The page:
Fertile centers on Amy, a late-thirtysomething, Cleveland-based fertility doctor who, after an earth-shattering curveball in her personal life, opens her own start-up clinic in the heart of the Midwest.

Type: Scripted

Languages: English

Status: In Development

Runtime: None minutes

Premier: None

Fertile - Gray wolf - Netflix

The gray wolf (Canis lupus), also known as the timber wolf, western wolf, or simply, wolf, is a canine native to the wilderness and remote areas of Eurasia and North America. It is the largest extant member of its family, with males averaging 43–45 kg (95–99 lb) and females 36–38.5 kg (79–85 lb). Like the red wolf, it is distinguished from other Canis species by its larger size and less pointed features, particularly on the ears and muzzle. Its winter fur is long and bushy and predominantly a mottled gray in color, although nearly pure white, red, and brown to black also occur. Mammal Species of the World (3rd ed., 2005), a standard reference work in zoology, recognises 38 subspecies of C. lupus.. The gray wolf is the second most specialised member of the genus Canis, after the Ethiopian wolf, as demonstrated by its morphological adaptations to hunting large prey, its more gregarious nature, and its highly advanced expressive behavior. It is nonetheless closely related enough to smaller Canis species, such as the eastern wolf, coyote, and golden jackal, to produce fertile hybrids. It is the only species of Canis to have a range encompassing both the Old and New Worlds, and originated in Eurasia during the Pleistocene, colonizing North America on at least three separate occasions during the Rancholabrean. It is a social animal, travelling in nuclear families consisting of a mated pair, accompanied by the pair's adult offspring. The gray wolf is typically an apex predator throughout its range, with only humans and tigers posing a serious threat to it. It feeds primarily on large ungulates, though it also eats smaller animals, livestock, carrion, and garbage. A seven year-old wolf is considered to be relatively old, and the maximum lifespan is about 16 years. The gray wolf is one of the world's best-known and most-researched animals, with probably more books written about it than any other wildlife species. It has a long history of association with humans, having been despised and hunted in most pastoral communities because of its attacks on livestock, while conversely being respected in some agrarian and hunter-gatherer societies. Although the fear of wolves is pervasive in many human societies, the majority of recorded attacks on people have been attributed to animals suffering from rabies. Non-rabid wolves have attacked and killed people, mainly children, but this is rare, as wolves are relatively few, live away from people, and have developed a fear of humans from hunters and shepherds.

Fertile - Anatomy and dimensions - Netflix

The gray wolf is the largest extant member of the Canidae, excepting certain large breeds of domestic dog. Gray wolf weight and size can vary greatly worldwide, tending to increase proportionally with latitude as predicted by Bergmann's Rule, with the large wolves of Alaska and Canada sometimes weighing 3–6 times more than their Middle Eastern and South Asian cousins. On average, adult wolves measure 105–160 cm (41–63 in) in length and 80–85 cm (31–33 in) in shoulder height. The tail measures 29–50 cm (11–20 in) in length. The ears are 90–110 mm (3.5–4.3 in) in height, and the hind feet are 220–250 mm (8.7–9.8 in). The mean body mass of the extant gray wolf is 40 kg (88 lb), with the smallest specimen recorded at 12 kg (26 lb) and the largest at 80 kg (176 lb). Gray wolf weight varies geographically; on average, European wolves may weigh 38.5 kg (85 lb), North American wolves 36 kg (79 lb) and Indian and Arabian wolves 25 kg (55 lb). Females in any given wolf population typically weigh 5–10 lb (2.3–4.5 kg) less than males. Wolves weighing over 54 kg (119 lb) are uncommon, though exceptionally large individuals have been recorded in Alaska, Canada, and the forests of western Russia. The heaviest recorded gray wolf in North America was killed on 70 Mile River in east-central Alaska on July 12, 1939 and weighed 79.4 kg (175 lb). Compared to its closest wild cousins (the coyote and golden jackal), the gray wolf is larger and heavier, with a broader snout, shorter ears, a shorter torso and longer tail. It is a slender, powerfully built animal with a large, deeply descending ribcage, a sloping back and a heavily muscled neck. The wolf's legs are moderately longer than those of other canids, which enables the animal to move swiftly, and allows it to overcome the deep snow that covers most of its geographical range. The ears are relatively small and triangular. Females tend to have narrower muzzles and foreheads, thinner necks, slightly shorter legs and less massive shoulders than males. The gray wolf usually carries its head at the same level as the back, raising it only when alert. It usually travels at a loping pace, placing its paws one directly in front of the other. This gait can be maintained for hours at a rate of 8–9 km/h (5.0–5.6 mph), and allows the wolf to cover great distances. On bare paths, a wolf can quickly achieve speeds of 50–60 km/h (31–37 mph). The gray wolf has a running gait of 55–70 km/h (34–43 mph), can leap 5 m (16 ft) horizontally in a single bound, and can maintain rapid pursuit for at least 20 minutes. Generally, wolves have a high heart weight of 0.93%-1.07% total body mass compared to the average mammal at 0.59% total body mass. Wolves have a decreased heart rate suggesting cardiac enlargement and hypertrophy. Tibetan gray wolves, which occupy territories up to 3,000 above sea level, have evolved hearts that withstand the low oxygen levels. Specifically, these wolves have a strong selection for RYR2, a gene that initiates cardiac excitation.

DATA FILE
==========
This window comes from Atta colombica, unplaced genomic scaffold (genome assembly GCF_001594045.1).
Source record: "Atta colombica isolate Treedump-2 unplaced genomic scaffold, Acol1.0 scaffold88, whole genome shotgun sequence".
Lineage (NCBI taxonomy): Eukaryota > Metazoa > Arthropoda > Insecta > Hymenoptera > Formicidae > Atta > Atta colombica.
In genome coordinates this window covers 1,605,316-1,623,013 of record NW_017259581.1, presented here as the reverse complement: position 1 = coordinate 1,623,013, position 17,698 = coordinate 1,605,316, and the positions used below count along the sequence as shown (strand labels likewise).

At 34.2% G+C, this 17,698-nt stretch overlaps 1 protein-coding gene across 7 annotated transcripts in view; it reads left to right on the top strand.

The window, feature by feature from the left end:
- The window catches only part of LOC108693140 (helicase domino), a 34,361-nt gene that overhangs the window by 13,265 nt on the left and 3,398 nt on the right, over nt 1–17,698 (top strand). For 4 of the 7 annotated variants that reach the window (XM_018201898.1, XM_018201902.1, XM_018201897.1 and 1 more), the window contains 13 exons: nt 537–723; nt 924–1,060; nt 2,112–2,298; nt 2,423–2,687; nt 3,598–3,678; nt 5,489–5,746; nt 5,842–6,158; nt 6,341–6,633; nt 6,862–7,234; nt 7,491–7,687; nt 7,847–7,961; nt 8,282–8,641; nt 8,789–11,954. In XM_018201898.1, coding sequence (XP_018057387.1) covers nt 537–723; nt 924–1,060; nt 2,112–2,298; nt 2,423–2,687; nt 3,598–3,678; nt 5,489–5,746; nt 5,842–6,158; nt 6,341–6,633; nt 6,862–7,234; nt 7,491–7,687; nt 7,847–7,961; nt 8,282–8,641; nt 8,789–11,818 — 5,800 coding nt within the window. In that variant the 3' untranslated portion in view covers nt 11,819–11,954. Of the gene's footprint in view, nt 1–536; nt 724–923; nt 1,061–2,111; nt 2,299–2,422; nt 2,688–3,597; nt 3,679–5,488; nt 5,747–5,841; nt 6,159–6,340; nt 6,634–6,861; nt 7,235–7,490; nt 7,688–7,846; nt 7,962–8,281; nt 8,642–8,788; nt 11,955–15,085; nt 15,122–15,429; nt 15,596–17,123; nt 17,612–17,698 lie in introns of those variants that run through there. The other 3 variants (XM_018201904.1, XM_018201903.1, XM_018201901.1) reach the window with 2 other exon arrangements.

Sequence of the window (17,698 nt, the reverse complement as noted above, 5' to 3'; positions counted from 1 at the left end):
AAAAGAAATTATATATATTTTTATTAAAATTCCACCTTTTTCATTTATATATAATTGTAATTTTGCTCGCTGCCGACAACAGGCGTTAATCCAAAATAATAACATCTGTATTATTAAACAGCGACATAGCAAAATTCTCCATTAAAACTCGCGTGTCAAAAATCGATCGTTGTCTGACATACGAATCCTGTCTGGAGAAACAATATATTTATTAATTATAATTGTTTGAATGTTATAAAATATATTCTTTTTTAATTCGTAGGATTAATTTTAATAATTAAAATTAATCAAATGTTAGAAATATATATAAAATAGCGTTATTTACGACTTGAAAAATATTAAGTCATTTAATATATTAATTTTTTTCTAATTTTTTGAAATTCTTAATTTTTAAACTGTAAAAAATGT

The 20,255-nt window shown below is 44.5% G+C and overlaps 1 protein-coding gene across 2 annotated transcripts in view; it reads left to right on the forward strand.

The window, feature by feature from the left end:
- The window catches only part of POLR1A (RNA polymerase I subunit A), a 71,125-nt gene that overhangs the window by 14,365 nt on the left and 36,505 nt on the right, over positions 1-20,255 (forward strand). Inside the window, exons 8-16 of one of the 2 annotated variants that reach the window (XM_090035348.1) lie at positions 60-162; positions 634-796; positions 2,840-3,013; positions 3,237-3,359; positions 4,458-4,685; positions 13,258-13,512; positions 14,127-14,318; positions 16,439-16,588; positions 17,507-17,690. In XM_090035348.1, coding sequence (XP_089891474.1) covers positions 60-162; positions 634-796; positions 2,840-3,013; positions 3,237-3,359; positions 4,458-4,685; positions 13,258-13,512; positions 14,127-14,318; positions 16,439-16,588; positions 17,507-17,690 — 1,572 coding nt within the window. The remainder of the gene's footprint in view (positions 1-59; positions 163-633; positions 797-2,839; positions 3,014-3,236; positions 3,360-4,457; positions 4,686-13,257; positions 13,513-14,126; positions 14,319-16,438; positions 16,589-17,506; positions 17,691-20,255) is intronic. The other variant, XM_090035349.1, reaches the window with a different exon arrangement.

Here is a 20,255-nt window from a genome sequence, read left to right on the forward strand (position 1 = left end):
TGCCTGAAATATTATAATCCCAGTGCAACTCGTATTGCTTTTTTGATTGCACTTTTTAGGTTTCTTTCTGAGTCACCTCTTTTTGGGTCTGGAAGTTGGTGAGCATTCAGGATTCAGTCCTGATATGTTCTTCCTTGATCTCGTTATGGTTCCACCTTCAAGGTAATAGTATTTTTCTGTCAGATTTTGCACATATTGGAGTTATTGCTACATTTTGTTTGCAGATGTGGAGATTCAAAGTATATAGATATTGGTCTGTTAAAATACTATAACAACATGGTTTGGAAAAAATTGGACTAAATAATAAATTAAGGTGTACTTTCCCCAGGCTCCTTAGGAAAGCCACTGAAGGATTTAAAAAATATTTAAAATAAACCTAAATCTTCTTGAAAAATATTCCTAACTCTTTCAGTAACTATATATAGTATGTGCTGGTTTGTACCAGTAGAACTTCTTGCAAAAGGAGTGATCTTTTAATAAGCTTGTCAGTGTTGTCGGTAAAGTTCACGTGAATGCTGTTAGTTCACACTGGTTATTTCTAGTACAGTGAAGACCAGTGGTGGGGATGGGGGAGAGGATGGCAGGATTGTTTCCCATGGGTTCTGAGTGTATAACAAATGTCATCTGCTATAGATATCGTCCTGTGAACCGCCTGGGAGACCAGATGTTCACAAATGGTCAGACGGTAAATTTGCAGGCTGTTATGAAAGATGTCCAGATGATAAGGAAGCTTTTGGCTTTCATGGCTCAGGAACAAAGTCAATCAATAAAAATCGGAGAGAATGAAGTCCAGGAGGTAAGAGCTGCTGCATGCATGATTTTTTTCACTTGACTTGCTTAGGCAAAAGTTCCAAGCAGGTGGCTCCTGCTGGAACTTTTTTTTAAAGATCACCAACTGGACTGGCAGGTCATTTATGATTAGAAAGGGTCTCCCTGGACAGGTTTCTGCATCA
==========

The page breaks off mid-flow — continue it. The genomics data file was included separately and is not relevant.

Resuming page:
Fertile - References - Netflix